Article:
Canada’s consumer prices climb fastest in decade

A worker wearing a protective mask walks past shelves of snack foods that are blocking access to closed aisles at a Walmart Inc. store in Montreal on Dec. 29. Christinne Muschi/Bloomberg

Consumer prices in Canada climbed at the fastest rate in a decade, outpacing estimates and potentially fueling concerns that the country — much of which is still in lockdown — is entering a period of persistent inflation.

Annual inflation accelerated to 3.4% in April, compared with 2.2% in March, Statistics Canada reported Wednesday in Ottawa. That exceeded economist predictions of a 3.2% annual pace. On a monthly basis, inflation rose 0.5% versus the 0.2% economists were expecting.

The annual reading — the highest since May 2011 — may raise worries that price pressures could be stronger than predicted by the Bank of Canada, which has been cautioning against over-reacting to an inflation spike it expects will be only transitory. If inflation proves more durable, however, that could force the central bank to bring forward interest rate increases that investors aren’t anticipating until later next year.

Core inflation — often seen as a better measure of underlying price pressures — rose to 2.1% from 1.9% in March. That’s the highest since 2012.

Higher gasoline prices were the biggest upward contributer to annual inflation. They were up 62.5% in April compared with the same time last year, when prices plunged to an 11-year low in the early weeks of the pandemic, the report said. On a monthly basis, shelter prices were the biggest upward contributer due to higher building costs and strong demand for single family homes.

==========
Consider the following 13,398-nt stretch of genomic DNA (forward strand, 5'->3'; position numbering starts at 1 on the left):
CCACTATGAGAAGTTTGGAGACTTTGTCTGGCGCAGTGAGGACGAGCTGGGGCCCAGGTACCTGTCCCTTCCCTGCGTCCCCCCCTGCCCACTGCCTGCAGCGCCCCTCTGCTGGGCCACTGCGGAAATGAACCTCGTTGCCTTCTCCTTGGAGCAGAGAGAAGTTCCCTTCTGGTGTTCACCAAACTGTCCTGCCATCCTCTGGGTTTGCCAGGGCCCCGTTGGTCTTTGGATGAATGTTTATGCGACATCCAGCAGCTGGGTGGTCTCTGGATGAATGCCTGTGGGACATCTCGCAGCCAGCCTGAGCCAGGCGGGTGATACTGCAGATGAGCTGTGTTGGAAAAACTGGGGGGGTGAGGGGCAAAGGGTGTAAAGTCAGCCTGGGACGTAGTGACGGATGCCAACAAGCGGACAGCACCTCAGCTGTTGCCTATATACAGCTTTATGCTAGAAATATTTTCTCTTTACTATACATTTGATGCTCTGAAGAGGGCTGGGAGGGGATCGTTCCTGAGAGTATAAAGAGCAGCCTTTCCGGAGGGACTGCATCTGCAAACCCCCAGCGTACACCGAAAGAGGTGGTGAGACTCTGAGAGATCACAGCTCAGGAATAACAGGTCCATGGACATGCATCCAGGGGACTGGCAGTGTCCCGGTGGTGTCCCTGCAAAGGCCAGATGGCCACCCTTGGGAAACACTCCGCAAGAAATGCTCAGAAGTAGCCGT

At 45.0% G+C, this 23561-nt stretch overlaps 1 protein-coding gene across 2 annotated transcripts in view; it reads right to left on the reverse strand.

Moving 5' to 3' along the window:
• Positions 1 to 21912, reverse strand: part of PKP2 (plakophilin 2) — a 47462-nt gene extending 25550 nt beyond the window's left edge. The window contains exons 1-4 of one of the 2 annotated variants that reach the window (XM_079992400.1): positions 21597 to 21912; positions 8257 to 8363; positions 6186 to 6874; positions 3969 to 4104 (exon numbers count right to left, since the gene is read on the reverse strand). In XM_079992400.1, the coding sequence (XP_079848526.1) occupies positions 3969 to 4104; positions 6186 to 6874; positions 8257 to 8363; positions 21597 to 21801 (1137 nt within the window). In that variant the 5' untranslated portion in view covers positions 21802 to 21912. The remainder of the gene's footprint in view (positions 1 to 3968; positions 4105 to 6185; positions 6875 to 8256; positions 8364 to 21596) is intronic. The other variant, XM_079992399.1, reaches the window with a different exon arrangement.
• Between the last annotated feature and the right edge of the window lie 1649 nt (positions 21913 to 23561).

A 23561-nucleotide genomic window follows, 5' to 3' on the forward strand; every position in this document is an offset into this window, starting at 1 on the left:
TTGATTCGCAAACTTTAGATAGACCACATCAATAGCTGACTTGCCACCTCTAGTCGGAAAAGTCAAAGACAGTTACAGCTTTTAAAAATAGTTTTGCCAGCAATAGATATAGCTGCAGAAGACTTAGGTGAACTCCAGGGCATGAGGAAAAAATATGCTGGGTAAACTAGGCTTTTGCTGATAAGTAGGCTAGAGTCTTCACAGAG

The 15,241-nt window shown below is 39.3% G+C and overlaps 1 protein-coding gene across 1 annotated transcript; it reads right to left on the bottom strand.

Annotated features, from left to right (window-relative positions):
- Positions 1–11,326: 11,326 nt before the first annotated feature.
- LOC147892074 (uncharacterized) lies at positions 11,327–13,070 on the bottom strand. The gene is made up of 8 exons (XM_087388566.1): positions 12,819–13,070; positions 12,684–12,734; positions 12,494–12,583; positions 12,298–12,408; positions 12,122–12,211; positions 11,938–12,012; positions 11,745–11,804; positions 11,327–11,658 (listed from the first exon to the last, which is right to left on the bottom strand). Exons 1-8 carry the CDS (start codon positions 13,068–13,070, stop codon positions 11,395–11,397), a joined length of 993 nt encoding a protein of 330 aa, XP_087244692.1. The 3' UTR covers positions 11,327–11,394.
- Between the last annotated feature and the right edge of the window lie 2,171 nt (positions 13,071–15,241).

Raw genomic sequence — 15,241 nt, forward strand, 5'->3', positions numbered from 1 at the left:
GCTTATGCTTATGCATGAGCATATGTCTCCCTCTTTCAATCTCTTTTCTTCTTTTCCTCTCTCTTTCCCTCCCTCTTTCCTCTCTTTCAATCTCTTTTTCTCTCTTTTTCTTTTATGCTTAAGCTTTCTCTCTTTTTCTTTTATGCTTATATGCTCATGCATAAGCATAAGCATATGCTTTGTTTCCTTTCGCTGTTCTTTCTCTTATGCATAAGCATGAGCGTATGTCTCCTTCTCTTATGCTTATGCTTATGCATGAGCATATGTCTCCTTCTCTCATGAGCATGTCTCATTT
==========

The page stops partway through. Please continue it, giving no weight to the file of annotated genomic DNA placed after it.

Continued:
The annual consumer price index reading is distorted because the year-ago period used as comparison coincided with broad demand and price declines at the beginning of the Covid-19 pandemic, a phenomenon known as the base effect.

A similar phenomenon also drove inflation higher in the U.S. last month to an annual 4.2% pace. Unlike in the U.S., inflation in Canada may be rising at a slower pace because much of the country was still in some form of a Covid-related shutdown last month, stunting demand for goods and services. Recent gains in the Canadian dollar also may have dampened inflation pressures.

“Base effects and higher commodity prices have done most of the damage, similar to what was seen in the U.S. CPI release last week, although that also had a boost from the US economic reopening,” Simon Harvey, a senior foreign exchange analyst at Monex Canada, said by email.

Canada’s dollar fell after the report, trading 0.3% lower at C$1.2101 per U.S. dollar at 9:01 a.m. in Toronto trading. Yields on Canadian government five-year bonds were little changed at 0.95%.

Bank of Canada Governor Tiff Macklem had predicted that inflation would rise to about 3% because of these base effects, but he also said he believes that underlying price pressures remain depressed because of continued slack in the economy. In its latest forecasts released last month, the central bank forecast inflation to average 2.9% in the second quarter before returning near its 2% target by the end of the year.

“BoC members have already stated that they’d look through the short-term overshoot in inflation, meaning there is a high bar for CPI to clear before markets start to speculate on changing expectations of normalization,” Harvey said.

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